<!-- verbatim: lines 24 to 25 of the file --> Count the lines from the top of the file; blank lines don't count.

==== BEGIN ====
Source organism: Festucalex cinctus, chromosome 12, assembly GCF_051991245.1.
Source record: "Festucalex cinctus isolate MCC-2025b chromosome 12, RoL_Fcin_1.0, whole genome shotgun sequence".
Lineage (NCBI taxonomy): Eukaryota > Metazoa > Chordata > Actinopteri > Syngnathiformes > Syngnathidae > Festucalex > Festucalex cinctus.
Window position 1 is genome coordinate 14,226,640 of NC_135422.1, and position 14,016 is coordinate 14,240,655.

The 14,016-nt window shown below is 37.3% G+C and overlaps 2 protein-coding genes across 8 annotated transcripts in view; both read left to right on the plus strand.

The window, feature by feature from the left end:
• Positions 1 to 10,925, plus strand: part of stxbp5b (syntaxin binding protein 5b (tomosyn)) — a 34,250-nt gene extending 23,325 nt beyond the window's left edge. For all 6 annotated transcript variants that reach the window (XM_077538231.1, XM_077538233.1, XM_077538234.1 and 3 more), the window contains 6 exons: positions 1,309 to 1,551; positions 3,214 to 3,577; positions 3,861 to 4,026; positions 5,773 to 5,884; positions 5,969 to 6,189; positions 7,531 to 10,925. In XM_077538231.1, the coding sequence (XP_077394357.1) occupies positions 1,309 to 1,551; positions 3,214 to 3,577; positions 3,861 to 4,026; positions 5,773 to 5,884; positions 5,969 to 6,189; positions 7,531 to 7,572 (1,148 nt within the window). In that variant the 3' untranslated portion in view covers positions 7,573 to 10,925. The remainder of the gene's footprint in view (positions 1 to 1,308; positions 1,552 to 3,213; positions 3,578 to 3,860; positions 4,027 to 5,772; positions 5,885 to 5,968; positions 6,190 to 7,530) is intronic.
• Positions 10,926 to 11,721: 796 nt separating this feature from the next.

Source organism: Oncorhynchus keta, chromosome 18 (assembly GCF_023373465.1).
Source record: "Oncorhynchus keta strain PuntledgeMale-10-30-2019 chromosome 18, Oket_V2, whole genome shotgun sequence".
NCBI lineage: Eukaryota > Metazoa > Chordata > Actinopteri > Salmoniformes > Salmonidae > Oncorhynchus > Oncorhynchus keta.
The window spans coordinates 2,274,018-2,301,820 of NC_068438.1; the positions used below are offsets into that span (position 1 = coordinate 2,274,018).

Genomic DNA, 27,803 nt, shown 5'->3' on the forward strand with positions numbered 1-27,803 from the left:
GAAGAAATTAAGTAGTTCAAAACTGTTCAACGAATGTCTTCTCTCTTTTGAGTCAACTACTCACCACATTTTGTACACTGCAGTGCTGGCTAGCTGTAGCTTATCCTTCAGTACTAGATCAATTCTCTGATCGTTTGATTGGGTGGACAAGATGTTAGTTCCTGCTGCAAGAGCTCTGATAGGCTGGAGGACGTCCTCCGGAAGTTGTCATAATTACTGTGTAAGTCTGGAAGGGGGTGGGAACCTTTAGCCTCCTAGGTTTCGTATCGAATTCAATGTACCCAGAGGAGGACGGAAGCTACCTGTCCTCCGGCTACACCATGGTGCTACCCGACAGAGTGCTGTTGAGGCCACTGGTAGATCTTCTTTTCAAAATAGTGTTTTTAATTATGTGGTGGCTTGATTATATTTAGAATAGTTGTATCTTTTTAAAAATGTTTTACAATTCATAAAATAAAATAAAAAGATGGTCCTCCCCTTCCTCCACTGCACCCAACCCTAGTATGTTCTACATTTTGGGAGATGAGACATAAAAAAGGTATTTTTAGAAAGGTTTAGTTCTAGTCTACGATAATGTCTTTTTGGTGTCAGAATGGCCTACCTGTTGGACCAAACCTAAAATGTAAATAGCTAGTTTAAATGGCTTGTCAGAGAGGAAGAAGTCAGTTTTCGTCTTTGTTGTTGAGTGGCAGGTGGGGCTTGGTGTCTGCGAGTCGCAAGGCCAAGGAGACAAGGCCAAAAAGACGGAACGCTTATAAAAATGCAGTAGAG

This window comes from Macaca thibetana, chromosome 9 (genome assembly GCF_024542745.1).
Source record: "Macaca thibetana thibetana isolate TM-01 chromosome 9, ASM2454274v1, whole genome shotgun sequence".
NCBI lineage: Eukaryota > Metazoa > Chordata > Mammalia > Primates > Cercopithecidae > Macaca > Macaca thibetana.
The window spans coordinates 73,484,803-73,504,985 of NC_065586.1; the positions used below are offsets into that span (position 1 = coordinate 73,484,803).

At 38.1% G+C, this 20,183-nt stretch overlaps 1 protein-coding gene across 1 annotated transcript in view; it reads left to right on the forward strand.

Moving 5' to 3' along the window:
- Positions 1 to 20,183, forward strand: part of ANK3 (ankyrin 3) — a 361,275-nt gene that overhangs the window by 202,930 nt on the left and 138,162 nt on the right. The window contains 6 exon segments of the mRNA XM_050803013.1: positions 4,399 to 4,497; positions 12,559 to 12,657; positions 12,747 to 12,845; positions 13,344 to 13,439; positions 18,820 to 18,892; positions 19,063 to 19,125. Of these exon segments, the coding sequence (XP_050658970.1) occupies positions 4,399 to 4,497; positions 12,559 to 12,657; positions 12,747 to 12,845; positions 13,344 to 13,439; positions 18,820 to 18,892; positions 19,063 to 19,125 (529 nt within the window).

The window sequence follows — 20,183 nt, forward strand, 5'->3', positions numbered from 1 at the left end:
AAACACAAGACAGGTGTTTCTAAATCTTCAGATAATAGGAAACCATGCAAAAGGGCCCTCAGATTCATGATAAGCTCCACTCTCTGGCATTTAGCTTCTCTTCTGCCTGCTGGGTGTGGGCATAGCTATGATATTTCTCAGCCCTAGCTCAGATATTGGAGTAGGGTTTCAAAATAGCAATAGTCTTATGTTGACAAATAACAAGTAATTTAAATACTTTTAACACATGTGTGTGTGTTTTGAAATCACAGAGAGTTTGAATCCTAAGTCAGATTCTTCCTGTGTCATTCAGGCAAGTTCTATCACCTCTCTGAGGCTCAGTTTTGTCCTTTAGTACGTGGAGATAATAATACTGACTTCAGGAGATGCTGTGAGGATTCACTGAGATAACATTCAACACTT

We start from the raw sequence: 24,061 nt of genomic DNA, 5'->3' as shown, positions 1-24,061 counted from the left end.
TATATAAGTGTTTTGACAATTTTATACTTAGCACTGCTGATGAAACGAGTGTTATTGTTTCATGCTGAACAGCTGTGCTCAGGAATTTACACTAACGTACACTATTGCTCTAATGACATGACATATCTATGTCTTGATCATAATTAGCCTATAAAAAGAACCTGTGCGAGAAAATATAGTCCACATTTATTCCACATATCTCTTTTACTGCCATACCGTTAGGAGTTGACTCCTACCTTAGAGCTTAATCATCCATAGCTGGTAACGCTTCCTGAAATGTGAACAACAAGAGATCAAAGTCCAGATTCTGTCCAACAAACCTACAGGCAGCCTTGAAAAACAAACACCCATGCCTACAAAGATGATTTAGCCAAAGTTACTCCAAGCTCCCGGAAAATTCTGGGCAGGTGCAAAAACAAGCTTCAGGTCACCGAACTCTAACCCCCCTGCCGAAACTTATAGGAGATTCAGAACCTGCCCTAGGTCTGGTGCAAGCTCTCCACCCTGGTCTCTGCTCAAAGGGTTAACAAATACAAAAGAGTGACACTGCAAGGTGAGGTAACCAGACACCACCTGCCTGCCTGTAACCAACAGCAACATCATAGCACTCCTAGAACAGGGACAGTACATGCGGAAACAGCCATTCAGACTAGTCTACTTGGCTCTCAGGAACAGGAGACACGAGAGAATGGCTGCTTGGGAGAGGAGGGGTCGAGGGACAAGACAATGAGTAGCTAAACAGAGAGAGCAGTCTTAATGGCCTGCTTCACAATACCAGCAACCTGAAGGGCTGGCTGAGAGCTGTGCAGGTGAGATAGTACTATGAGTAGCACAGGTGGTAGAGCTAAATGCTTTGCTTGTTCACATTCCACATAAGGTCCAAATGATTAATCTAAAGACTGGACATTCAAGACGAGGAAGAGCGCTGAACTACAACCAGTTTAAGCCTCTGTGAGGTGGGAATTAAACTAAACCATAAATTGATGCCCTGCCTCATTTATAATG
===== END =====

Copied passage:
We start from the raw sequence: 24,061 nt of genomic DNA, 5'->3' as shown, positions 1-24,061 counted from the left end.
TATATAAGTGTTTTGACAATTTTATACTTAGCACTGCTGATGAAACGAGTGTTATTGTTTCATGCTGAACAGCTGTGCTCAGGAATTTACACTAACGTACACTATTGCTCTAATGACATGACATATCTATGTCTTGATCATAATTAGCCTATAAAAAGAACCTGTGCGAGAAAATATAGTCCACATTTATTCCACATATCTCTTTTACTGCCATACCGTTAGGAGTTGACTCCTACCTTAGAGCTTAATCATCCATAGCTGGTAACGCTTCCTGAAATGTGAACAACAAGAGATCAAAGTCCAGATTCTGTCCAACAAACCTACAGGCAGCCTTGAAAAACAAACACCCATGCCTACAAAGATGATTTAGCCAAAGTTACTCCAAGCTCCCGGAAAATTCTGGGCAGGTGCAAAAACAAGCTTCAGGTCACCGAACTCTAACCCCCCTGCCGAAACTTATAGGAGATTCAGAACCTGCCCTAGGTCTGGTGCAAGCTCTCCACCCTGGTCTCTGCTCAAAGGGTTAACAAATACAAAAGAGTGACACTGCAAGGTGAGGTAACCAGACACCACCTGCCTGCCTGTAACCAACAGCAACATCATAGCACTCCTAGAACAGGGACAGTACATGCGGAAACAGCCATTCAGACTAGTCTACTTGGCTCTCAGGAACAGGAGACACGAGAGAATGGCTGCTTGGGAGAGGAGGGGTCGAGGGACAAGACAATGAGTAGCTAAACAGAGAGAGCAGTCTTAATGGCCTGCTTCACAATACCAGCAACCTGAAGGGCTGGCTGAGAGCTGTGCAGGTGAGATAGTACTATGAGTAGCACAGGTGGTAGAGCTAAATGCTTTGCTTGTTCACATTCCACATAAGGTCCAAATGATTAATCTAAAGACTGGACATTCAAGACGAGGAAGAGCGCTGAACTACAACCAGTTTAAGCCTCTGTGAGGTGGGAATTAAACTAAACCATAAATTGATGCCCTGCCTCATTTATAATG